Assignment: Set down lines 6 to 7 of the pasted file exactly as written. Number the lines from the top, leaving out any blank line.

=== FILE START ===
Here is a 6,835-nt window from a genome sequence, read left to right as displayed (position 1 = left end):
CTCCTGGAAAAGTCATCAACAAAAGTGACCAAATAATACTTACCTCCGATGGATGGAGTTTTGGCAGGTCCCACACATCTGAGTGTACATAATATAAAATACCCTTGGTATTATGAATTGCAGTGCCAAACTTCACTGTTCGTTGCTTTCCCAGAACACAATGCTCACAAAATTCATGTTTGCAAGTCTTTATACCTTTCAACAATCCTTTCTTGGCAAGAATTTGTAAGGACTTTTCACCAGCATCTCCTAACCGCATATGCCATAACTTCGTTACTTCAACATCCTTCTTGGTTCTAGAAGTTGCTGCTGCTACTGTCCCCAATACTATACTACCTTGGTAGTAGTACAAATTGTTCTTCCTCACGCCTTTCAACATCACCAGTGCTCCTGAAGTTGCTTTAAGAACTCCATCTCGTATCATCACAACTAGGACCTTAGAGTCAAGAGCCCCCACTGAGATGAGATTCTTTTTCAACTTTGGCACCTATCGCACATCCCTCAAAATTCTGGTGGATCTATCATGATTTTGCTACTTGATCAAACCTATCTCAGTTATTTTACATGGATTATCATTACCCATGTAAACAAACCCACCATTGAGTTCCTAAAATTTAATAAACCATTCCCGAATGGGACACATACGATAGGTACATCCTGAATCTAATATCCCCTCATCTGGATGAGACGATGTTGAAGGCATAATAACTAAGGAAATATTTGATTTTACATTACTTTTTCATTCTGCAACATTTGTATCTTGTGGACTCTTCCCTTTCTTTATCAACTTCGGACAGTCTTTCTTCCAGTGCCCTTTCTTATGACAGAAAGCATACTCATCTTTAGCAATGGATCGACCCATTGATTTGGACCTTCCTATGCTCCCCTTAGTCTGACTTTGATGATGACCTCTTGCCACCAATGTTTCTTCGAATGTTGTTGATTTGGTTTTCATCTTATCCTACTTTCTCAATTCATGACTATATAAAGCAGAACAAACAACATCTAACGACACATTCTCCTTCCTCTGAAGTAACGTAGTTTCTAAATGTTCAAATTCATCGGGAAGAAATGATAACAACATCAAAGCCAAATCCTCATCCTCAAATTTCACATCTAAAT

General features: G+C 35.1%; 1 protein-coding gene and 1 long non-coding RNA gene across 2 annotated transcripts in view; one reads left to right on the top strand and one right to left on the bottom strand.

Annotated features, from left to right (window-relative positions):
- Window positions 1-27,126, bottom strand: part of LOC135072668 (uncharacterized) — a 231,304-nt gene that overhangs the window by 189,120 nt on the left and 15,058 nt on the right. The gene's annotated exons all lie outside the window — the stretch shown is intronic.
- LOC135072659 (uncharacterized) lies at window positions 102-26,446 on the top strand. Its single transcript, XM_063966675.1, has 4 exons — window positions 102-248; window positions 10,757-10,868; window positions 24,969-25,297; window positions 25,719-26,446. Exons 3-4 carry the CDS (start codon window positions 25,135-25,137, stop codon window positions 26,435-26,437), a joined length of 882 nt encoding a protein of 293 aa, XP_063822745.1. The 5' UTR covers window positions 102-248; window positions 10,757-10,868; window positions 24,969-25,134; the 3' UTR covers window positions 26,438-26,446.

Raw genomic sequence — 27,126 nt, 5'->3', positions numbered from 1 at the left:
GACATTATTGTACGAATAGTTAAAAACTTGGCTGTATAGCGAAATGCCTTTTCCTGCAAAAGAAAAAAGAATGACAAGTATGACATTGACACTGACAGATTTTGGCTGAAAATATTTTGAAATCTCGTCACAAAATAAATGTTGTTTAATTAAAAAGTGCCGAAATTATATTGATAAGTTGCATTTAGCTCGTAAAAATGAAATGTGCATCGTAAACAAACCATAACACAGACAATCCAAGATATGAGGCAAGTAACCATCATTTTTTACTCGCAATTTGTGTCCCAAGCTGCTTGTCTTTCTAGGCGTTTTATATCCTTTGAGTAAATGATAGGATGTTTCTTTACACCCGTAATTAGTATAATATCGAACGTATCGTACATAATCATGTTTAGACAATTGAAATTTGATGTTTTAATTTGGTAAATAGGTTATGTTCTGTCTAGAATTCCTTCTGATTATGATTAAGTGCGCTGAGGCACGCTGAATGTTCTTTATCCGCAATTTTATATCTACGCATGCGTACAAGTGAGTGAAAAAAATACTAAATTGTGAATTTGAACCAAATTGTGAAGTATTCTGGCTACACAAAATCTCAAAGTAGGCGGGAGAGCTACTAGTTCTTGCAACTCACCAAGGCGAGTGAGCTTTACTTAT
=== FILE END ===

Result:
- LOC135072659 (uncharacterized) lies at window positions 102-26,446 on the top strand. Its single transcript, XM_063966675.1, has 4 exons — window positions 102-248; window positions 10,757-10,868; window positions 24,969-25,297; window positions 25,719-26,446. Exons 3-4 carry the CDS (start codon window positions 25,135-25,137, stop codon window positions 26,435-26,437), a joined length of 882 nt encoding a protein of 293 aa, XP_063822745.1. The 5' UTR covers window positions 102-248; window positions 10,757-10,868; window positions 24,969-25,134; the 3' UTR covers window positions 26,438-26,446.

Raw genomic sequence — 27,126 nt, 5'->3', positions numbered from 1 at the left: